According to the Centers for Disease Control and Prevention (CDC), cervical cancer is the second leading cancer killer of women in the world. Almost 70 percent of cervical cancer cases and 90 percent of cases of genital warts are linked to the four strains of HPV that can be prevented with Merck's Gardasil vaccine or GlaxoSmithKline's Cervarix.
The CDC recommends that girls receive the vaccine at the age of 11 or 12, in order to increase the likelihood that they will be vaccinated before having sexual contact. It consists of a series of three injections over a six-month period. Similarly, the hepatitis B vaccine is a 3-shot series that prevents a disease that can be transmitted through blood and sexual fluids. It is is administered at birth, or within a 2 month time frame, and in most states it's required for entrance into school system.
Perry's 2007 executive order, which was quickly overturned by the state legislature, would have required all sixth grade girls in the state to receive the vaccine unless their parents opted out.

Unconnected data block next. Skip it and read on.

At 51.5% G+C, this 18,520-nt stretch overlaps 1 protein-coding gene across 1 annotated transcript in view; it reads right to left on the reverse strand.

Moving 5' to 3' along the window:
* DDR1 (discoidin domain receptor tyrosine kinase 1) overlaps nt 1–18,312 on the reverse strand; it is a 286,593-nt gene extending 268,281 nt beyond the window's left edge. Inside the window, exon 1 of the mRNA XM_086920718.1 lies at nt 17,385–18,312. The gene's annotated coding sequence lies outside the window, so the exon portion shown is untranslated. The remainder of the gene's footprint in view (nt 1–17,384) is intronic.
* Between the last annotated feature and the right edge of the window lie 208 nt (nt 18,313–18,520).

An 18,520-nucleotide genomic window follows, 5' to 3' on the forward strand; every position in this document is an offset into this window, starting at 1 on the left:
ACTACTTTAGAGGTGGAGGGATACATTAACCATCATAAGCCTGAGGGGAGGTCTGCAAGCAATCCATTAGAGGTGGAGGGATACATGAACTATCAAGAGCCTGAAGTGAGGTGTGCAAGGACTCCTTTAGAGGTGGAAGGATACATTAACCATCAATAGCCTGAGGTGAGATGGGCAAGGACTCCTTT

While Perry has taken a heaping of political criticism for his decision, few have mentioned the fact that Virginia -- which is currently run by a Republican governor -- has a nearly identical law on the books that the state legislature declined to overturn earlier this year.
"I think for decades we have hoped for a vaccine against cancer, and this is the first time we have that situation," said state Sen. Mary Margaret Whipple (D), who voted to uphold the vaccine mandate in Virginia. "Im satisfied with the Virginia system, by which parents can opt out easily if they choose to."
The Texas law would not have been a pure mandate either, as Perry noted in Monday night's debate. As in Virginia, parents would not have been required to have their daughters vaccinated. The law would have just made the vaccine available and affordable to all girls, insured and uninsured, through the state vaccination program.